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TalkingHeadMask

Original clay models used for generating talking head models.

Talking head is a term referring to characters in Fallout and Fallout 2 with digitized speech and animated heads, rather than just text showing beneath a centered image of the character's sprite. These heads were typically first created as clay models, digitized using a Faro Space Arm and VertiSketch, touched up in theLightWave (early 3D modelling software), textured with Photoshop, animated, and finally stored as two-dimensional animation frames in .frm format.

The final talking head is composited from these frames and static pre-rendered backgrounds, then overlaid on the screen. The animation is lip-synced to the spoken dialogue on the fly, using .lip files, which match animation frames to phonemes.

Some of the voices for the talking heads were produced by well-known actors, such as Richard Dean Anderson from MacGyver and Stargate SG-1, and Michael Dorn who is known as Worf from Star Trek: The Next Generation.

This talking head system was abandoned after Fallout 2. In Fallout Tactics, interactions are limited to pre-determined responses accompanied by static portraits. From Fallout 3 onward, virtually every character is voiced and has a 3D model animated in real time.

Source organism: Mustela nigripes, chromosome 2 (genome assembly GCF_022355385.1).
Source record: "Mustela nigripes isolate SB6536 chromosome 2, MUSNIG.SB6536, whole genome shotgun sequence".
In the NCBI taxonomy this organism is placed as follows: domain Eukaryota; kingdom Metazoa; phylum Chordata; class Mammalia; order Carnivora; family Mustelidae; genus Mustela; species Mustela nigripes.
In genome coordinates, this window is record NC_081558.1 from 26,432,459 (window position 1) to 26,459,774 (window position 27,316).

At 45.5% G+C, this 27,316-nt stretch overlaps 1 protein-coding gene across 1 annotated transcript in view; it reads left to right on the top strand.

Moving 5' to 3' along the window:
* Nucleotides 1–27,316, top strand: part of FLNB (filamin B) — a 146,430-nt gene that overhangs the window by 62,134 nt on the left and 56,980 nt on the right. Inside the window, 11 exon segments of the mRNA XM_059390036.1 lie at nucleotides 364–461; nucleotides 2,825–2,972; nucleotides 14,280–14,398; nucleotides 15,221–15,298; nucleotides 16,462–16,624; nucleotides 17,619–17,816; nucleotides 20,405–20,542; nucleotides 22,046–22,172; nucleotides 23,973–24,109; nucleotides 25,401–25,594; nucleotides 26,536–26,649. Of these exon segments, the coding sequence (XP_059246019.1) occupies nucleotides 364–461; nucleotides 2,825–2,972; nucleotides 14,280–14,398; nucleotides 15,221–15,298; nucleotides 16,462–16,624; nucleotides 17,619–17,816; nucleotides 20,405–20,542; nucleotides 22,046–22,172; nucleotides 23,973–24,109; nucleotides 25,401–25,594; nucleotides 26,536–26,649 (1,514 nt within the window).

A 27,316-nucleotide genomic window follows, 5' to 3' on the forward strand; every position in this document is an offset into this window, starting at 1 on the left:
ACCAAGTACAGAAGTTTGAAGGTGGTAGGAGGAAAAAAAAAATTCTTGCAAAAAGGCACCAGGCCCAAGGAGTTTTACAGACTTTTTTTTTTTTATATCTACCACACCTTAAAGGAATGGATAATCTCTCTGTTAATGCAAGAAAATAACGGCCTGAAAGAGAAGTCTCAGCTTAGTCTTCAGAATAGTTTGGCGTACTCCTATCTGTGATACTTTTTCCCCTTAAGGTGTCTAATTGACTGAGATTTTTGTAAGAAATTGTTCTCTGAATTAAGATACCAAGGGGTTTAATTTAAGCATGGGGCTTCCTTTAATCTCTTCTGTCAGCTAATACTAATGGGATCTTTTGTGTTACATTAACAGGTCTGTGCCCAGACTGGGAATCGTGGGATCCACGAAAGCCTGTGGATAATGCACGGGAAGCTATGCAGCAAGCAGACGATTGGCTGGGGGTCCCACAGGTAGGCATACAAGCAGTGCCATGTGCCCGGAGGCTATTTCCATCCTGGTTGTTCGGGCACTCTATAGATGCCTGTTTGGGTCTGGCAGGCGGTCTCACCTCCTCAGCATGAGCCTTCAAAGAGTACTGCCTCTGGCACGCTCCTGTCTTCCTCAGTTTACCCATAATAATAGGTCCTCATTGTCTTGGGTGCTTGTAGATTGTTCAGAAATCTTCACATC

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Fallout 2 Edit

Talking head backdropsEdit

Behind the scenesEdit

After the team worked out exactly what it was after, a sculptor made a clay head that fit the bill. From there, the artists took the completed head and carefully studied it to see what parts of the face needed to be animated most in order to create a realistic final image. Using a Faro Space Arm and the VertiSketch software, the team digitized the head, and then used theLightWave modeling software to do necessary geometric corrections. Next, texture maps were created in Photoshop and laid onto the modeled head. Finally, the art team began working on the animation.NG preview
  • Talking heads were proposed during the game's development by Leonard Boyarsky. Most of them were painstakingly copied into the digital format from clay models by Scott Rodenhizer. Originally, Fallout was supposed to have 40-50 talking heads, but the average time to do one head, 8 weeks, was too time-consuming and was reduced to just 21.[1]

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ReferencesEdit

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